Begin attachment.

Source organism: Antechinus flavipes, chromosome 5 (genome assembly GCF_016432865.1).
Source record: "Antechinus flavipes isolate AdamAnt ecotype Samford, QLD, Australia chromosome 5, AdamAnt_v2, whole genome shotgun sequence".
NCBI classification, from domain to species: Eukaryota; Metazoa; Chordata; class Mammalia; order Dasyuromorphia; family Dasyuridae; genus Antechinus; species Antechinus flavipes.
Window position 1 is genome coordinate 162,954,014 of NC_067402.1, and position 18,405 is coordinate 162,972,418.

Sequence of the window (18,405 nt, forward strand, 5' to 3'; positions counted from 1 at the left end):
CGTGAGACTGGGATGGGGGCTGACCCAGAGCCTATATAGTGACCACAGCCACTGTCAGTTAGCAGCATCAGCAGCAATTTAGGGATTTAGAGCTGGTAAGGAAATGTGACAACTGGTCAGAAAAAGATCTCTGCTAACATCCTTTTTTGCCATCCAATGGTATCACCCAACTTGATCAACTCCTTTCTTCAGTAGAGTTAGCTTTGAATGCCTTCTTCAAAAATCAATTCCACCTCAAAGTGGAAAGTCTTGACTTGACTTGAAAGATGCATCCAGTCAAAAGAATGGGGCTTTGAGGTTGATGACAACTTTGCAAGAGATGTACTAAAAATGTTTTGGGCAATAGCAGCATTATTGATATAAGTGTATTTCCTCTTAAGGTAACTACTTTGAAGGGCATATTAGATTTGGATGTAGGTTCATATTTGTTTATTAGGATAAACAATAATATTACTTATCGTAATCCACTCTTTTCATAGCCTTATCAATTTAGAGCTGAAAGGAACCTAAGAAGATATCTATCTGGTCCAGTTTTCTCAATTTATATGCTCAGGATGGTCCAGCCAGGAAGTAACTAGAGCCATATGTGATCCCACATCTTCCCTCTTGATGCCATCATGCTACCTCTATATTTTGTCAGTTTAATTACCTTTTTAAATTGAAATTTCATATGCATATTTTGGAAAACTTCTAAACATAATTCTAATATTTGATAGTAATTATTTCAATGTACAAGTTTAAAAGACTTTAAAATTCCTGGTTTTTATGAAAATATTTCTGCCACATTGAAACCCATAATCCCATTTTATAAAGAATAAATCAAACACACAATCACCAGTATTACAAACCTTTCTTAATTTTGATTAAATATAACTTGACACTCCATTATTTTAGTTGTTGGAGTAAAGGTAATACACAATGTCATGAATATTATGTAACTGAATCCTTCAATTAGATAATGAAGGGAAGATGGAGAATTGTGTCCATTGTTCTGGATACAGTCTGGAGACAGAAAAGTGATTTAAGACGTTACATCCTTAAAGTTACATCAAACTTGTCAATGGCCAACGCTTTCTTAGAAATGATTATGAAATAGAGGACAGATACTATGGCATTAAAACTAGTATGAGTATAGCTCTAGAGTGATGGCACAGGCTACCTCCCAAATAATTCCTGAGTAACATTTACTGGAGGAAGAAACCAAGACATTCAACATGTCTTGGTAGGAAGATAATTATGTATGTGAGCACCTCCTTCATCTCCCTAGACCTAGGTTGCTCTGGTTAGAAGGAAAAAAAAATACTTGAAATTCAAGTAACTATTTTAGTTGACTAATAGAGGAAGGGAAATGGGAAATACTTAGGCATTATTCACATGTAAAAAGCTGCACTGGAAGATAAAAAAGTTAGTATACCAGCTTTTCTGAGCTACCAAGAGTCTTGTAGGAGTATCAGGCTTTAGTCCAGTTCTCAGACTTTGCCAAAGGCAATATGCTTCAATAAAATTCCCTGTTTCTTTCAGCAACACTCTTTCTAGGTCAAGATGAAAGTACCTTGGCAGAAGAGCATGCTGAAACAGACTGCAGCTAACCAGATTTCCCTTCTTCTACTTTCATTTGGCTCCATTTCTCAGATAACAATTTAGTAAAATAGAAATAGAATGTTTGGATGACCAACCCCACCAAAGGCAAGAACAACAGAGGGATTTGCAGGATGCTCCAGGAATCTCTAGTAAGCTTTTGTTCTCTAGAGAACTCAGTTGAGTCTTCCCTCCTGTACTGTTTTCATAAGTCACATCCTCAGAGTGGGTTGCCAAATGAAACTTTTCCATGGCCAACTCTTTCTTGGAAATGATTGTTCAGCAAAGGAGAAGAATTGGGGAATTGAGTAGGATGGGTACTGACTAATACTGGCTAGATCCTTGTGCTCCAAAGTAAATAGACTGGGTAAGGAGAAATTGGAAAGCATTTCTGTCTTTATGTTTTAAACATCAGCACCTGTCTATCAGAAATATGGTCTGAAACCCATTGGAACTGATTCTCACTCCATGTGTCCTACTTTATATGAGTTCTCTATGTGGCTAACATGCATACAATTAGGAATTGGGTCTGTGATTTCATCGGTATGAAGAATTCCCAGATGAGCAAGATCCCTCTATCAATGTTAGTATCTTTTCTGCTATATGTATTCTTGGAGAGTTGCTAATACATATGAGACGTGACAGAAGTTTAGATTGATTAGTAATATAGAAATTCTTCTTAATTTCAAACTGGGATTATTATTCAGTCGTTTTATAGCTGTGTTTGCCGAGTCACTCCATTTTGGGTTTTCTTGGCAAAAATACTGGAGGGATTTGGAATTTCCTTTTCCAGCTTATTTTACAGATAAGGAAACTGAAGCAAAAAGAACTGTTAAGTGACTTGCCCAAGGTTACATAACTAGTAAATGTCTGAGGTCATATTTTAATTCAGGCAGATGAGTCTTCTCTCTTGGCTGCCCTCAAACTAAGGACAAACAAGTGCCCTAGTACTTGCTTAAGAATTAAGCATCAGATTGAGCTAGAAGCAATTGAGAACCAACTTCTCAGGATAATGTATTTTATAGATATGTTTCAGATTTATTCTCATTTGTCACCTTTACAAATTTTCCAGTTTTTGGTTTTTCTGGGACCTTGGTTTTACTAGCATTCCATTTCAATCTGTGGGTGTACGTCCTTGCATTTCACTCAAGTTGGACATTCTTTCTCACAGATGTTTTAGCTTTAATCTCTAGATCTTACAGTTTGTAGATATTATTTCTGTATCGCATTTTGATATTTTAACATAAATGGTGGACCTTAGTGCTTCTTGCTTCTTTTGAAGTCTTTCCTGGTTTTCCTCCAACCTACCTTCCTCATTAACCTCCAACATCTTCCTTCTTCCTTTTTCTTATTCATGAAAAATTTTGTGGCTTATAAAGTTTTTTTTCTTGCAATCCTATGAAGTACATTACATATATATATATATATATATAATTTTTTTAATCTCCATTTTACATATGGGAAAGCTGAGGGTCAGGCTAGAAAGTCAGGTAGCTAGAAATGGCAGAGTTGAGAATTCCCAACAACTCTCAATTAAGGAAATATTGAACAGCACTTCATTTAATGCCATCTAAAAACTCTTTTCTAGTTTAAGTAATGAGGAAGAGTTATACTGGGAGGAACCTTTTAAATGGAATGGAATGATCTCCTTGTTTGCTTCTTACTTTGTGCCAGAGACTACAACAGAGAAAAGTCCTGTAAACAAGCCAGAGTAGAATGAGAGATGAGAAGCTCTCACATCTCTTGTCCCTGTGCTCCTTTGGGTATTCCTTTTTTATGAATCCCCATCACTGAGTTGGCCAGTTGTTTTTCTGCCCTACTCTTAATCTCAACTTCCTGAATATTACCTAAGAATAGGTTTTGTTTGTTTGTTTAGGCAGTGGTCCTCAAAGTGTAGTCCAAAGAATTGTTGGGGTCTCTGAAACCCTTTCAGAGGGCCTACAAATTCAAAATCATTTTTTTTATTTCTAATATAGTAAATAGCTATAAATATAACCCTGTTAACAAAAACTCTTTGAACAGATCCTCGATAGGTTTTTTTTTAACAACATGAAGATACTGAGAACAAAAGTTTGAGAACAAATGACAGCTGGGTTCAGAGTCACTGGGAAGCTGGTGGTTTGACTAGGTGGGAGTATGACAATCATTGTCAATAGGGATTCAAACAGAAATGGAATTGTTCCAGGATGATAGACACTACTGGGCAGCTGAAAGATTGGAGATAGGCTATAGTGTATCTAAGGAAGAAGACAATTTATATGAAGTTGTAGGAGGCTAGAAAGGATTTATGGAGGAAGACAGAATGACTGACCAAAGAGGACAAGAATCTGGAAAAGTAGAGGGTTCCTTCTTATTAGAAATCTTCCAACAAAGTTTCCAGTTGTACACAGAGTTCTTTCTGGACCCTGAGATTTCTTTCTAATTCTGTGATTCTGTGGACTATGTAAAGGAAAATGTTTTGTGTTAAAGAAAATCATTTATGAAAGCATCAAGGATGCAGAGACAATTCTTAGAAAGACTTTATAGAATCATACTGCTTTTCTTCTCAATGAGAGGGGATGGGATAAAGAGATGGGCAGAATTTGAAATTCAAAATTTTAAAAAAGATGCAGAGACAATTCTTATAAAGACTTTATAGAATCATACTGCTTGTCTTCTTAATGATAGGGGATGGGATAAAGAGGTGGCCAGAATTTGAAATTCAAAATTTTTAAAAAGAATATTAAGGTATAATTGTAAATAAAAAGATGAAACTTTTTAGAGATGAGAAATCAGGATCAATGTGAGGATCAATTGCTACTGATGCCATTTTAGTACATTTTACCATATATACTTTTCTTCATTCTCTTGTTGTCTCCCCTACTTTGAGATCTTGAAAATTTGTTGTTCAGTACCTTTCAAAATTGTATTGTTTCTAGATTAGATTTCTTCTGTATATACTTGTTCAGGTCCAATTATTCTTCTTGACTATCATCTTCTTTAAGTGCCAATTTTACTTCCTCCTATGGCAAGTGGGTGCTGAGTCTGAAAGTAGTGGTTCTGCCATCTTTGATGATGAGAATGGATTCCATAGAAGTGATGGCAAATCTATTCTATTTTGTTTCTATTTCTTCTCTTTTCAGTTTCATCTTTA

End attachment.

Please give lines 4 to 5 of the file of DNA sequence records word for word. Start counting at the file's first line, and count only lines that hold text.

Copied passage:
Window position 1 is genome coordinate 162,954,014 of NC_067402.1, and position 18,405 is coordinate 162,972,418.

Sequence of the window (18,405 nt, forward strand, 5' to 3'; positions counted from 1 at the left end):